Some sites that I use check my password as I type it into the login (not registration) form. So, for example, to begin with I might have:
Username: sapi ✓ Password: passw ×
and by the time I've finished typing, the site already lets me know that there were no mistakes:
Username: sapi ✓ Password: password123 ✓
Submission of the form is still required to actually log on.
Let's assume that this is not done on the client side (eg, by informing the client of the hashing algorithm and target hash); such an approach would obviously be unsafe, as it would allow you to obtain an arbitrary user's hash.
Assuming that the communication is encrypted, can checking the password letter by letter as it is typed pose a security risk?
My main area for concern is that doing so involves repeatedly transmitting similar (sub)strings:
- some overhead data + the first letter of the password
- some overhead data + the second letter of the password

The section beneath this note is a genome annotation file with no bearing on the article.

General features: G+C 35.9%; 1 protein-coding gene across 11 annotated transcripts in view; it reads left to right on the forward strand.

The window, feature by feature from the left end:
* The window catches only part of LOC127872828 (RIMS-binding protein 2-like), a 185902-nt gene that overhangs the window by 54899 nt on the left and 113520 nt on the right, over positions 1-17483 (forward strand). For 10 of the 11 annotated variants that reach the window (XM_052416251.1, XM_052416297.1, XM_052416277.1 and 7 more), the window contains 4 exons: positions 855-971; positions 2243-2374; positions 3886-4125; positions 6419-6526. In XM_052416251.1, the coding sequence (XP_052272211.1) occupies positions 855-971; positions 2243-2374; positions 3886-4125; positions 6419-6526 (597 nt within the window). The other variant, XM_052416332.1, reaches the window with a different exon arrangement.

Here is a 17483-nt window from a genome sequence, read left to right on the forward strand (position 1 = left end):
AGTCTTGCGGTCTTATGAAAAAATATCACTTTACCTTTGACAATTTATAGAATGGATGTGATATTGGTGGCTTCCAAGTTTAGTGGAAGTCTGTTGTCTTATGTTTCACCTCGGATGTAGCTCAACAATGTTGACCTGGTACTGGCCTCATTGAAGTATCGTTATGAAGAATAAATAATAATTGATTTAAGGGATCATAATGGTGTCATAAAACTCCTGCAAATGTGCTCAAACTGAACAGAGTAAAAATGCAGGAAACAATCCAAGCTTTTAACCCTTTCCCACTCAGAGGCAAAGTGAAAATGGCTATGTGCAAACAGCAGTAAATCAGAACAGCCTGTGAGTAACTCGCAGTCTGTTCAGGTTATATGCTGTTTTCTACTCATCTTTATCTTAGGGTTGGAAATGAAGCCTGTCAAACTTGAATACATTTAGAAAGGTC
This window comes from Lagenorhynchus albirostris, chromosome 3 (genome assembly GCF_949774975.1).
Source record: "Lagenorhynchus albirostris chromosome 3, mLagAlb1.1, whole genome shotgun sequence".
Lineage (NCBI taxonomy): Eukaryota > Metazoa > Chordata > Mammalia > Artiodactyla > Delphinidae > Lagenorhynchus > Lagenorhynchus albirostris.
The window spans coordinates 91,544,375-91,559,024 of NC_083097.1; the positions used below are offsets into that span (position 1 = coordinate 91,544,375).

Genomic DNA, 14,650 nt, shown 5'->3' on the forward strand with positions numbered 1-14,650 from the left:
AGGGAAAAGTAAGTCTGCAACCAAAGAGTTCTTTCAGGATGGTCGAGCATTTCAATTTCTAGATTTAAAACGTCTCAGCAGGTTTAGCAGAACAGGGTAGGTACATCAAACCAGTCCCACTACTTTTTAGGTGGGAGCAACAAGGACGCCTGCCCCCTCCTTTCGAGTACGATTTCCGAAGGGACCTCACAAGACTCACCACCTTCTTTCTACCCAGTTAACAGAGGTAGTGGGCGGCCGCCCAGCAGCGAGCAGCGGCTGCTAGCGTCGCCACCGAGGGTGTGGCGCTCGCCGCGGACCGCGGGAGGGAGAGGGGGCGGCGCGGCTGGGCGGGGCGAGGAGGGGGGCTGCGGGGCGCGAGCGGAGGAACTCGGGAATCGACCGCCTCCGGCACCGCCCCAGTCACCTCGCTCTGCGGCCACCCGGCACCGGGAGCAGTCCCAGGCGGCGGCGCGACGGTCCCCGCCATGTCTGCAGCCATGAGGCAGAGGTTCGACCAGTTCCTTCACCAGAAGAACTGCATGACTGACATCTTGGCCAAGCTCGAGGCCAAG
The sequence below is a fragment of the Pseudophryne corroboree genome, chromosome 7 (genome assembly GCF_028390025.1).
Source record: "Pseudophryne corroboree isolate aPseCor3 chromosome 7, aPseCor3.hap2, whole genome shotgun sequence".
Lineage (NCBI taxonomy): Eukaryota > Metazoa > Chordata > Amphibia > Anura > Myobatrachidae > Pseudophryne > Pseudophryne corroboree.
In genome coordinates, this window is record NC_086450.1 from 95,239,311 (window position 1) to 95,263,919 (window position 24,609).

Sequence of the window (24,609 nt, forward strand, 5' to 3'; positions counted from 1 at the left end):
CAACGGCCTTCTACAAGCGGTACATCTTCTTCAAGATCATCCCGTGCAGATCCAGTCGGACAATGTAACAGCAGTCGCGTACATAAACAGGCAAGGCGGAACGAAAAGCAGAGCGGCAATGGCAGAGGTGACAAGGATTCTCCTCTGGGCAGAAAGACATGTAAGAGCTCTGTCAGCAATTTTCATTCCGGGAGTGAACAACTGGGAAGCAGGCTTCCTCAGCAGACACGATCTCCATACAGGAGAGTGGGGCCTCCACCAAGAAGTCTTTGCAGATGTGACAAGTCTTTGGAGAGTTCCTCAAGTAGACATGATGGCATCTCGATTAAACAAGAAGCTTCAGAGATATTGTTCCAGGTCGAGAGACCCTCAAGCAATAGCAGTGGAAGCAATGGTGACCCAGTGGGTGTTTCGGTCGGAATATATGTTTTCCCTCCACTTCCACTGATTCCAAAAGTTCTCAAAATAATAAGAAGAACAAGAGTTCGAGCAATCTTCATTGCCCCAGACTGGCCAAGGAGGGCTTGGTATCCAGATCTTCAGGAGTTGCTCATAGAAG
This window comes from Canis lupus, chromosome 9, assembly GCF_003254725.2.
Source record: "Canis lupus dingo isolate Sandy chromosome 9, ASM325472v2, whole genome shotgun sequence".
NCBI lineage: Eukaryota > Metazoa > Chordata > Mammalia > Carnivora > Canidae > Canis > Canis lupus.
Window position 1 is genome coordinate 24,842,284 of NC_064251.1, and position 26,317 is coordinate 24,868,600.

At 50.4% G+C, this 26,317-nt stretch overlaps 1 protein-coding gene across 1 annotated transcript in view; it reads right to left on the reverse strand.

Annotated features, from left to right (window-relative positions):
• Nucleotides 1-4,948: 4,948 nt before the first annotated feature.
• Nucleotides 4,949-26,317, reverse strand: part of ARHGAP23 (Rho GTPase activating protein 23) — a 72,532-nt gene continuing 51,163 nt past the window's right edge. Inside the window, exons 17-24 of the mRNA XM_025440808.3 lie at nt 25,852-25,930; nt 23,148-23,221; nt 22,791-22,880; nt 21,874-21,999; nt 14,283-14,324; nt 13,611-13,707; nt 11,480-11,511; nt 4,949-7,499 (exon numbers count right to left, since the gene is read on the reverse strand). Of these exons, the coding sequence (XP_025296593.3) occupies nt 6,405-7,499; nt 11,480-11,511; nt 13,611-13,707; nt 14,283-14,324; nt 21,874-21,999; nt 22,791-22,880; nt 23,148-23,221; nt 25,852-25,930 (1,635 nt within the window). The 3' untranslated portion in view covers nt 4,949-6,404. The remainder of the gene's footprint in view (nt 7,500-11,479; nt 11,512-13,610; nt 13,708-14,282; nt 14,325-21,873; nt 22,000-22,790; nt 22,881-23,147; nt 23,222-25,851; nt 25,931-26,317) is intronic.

- some overhead data + the entire password
This makes the plaintext of each communication to some extent deterministic (or at least, related to that of the previous and next communications).
I know that some encryption algorithms are vulnerable to known-plaintext attacks, although I'm not sure if SSL is one of them. I also don't know whether the level of knowledge gained here (which is obviously much less than for a known-plaintext attack) is sufficient to decrease the entropy of the output.
I guess I have two questions:
- Is this a security risk with standard web encryption algorithms (basically https); and
- If not, is there a class of algorithms for which this might pose problems?
I've added a clarification to the question that I'm referring to a login form, not a registration form. In other words, the client cannot simply validate the password against known length/complexity rules using JS; the account already exists and the checkmark only appears for a correct password.